Fearing weaponized H5N1, U.S. security officials move to censor research

A panel of U.S. biosecurity officials is asking investigators to keep some of their new research on bird flu under wraps, fearing that terrorists could use the information on the infectious disease to develop a devastating new weapon.

Bird flu once raised alarms around the planet, spurring governments to stockpile vaccines as fears spread of a potential human pandemic. But the fears were never realized as the dread H5N1 virus never evolved to the point that it could spread among humans easily.

Now scientists at the Erasmus Medical Center in Rotterdam, Netherlands, have figured out how to tweak the virus so that it could potentially cause a global outbreak, and the National Science Advisory Board for Biosecurity wants to keep some of that recipe under lock and key, excluding the information from a published report. The editors at Science are pondering how to respond.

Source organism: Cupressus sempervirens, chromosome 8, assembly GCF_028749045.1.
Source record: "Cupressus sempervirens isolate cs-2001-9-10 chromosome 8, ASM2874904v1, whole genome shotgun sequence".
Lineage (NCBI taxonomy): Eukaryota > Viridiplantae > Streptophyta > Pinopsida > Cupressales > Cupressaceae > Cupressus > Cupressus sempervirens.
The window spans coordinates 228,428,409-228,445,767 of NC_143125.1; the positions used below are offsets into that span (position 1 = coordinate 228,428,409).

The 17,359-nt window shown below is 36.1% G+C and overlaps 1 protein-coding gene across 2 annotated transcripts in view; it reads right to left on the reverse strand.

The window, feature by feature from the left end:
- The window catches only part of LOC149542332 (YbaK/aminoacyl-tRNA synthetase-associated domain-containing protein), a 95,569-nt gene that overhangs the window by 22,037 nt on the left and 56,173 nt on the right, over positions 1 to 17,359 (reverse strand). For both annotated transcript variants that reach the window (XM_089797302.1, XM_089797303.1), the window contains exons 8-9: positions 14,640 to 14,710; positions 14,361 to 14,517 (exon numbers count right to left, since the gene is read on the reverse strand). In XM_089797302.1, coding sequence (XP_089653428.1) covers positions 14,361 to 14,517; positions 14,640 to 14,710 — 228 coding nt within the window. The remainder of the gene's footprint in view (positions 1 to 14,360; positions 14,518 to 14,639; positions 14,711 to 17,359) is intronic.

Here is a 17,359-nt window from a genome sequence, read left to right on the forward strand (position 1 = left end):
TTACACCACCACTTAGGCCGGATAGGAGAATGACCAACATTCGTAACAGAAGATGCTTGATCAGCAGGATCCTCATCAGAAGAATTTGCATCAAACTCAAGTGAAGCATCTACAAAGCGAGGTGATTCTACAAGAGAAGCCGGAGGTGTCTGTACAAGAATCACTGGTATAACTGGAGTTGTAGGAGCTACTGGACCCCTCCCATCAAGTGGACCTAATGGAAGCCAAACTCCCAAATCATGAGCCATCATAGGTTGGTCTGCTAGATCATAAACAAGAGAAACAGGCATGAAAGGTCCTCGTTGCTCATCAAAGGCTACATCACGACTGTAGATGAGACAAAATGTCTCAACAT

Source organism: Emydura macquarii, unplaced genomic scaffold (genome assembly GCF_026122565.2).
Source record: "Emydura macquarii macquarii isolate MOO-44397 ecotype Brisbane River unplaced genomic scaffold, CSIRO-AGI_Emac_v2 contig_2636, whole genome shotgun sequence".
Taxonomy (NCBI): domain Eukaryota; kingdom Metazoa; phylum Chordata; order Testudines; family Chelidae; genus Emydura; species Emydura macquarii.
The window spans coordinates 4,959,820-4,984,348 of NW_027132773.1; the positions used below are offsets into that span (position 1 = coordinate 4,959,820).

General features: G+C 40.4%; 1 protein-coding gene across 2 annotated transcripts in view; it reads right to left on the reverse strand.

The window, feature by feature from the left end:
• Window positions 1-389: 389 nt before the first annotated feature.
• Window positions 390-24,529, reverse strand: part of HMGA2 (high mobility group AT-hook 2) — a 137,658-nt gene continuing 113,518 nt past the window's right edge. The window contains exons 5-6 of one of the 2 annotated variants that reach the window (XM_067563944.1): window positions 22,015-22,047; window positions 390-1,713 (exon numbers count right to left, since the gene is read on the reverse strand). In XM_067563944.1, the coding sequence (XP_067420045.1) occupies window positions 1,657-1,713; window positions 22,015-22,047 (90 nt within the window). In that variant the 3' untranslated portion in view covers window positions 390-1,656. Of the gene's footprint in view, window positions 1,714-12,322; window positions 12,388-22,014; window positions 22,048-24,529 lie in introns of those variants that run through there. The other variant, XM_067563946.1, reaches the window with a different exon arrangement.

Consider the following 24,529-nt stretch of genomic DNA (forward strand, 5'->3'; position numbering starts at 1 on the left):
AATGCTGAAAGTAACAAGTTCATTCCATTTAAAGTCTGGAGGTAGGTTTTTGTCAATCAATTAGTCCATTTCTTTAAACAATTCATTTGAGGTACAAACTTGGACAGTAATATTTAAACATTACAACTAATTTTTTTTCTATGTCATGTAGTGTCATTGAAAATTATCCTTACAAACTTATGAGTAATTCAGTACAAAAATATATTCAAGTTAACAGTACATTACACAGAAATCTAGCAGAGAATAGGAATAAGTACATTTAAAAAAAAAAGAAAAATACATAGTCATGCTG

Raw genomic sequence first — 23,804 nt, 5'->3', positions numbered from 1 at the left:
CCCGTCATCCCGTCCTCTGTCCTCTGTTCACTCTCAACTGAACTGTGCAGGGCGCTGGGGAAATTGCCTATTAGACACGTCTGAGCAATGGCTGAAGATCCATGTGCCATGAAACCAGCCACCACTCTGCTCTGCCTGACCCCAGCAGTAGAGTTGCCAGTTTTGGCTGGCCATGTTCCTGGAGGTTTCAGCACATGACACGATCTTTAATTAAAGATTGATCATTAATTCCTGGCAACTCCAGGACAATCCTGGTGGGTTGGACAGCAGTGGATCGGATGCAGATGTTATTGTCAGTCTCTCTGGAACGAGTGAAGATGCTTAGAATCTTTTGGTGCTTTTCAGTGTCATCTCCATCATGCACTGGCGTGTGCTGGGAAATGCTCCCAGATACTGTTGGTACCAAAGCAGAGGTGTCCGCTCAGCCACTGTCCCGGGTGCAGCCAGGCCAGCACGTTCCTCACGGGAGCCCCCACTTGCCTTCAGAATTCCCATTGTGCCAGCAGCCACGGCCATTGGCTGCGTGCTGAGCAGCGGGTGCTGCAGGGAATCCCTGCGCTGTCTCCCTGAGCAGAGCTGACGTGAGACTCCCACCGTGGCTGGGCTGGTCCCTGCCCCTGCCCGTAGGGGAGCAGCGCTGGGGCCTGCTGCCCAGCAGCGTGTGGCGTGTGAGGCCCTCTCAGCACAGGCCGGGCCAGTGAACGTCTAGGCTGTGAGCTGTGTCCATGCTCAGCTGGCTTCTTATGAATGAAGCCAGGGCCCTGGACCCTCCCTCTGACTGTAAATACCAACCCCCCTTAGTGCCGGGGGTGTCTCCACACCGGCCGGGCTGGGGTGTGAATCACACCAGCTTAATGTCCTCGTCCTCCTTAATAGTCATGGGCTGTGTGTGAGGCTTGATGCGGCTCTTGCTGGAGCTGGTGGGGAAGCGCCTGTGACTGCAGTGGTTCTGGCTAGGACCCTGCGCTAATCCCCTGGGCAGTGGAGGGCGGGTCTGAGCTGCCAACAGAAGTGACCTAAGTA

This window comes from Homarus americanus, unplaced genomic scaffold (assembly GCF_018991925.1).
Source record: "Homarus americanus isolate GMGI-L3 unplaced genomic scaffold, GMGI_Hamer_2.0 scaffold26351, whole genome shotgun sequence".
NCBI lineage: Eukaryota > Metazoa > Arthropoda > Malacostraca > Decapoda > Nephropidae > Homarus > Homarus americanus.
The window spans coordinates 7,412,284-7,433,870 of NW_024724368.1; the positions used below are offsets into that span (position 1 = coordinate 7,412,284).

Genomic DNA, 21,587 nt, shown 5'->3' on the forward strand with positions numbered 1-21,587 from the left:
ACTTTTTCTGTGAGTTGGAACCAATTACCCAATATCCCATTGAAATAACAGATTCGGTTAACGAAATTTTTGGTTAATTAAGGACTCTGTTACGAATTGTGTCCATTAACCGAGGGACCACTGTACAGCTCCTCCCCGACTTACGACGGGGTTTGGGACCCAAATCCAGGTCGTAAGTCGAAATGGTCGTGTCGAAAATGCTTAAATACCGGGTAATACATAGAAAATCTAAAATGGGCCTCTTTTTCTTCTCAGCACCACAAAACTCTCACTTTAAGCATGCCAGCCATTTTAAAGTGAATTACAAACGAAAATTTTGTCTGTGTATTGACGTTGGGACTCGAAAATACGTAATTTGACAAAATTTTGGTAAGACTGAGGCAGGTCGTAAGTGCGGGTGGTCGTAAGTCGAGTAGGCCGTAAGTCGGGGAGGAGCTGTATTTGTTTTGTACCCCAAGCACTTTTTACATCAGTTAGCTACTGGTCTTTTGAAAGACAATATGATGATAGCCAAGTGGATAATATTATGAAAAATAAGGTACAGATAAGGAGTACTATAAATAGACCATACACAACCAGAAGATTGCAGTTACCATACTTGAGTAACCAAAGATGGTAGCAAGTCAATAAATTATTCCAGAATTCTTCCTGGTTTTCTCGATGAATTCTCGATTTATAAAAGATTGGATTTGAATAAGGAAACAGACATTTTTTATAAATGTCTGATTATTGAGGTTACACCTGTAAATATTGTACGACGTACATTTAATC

"In the laboratory, it was possible to change H5N1 into an aerosol transmissible virus that can easily be rapidly spread through the air," Dutch scientist Ron Fouchier tells Bloomberg. "This process could also take place in a natural setting."

There's nothing unusual or suspect about the work itself. Scientists often study viruses to see how they could evolve, gaining important insights on how new viral threats can be avoided. There's been a significant amount of discussion about whether militant groups have the scientific know-how to weaponize a virus like H5N1.

- here's the story from Bloomberg

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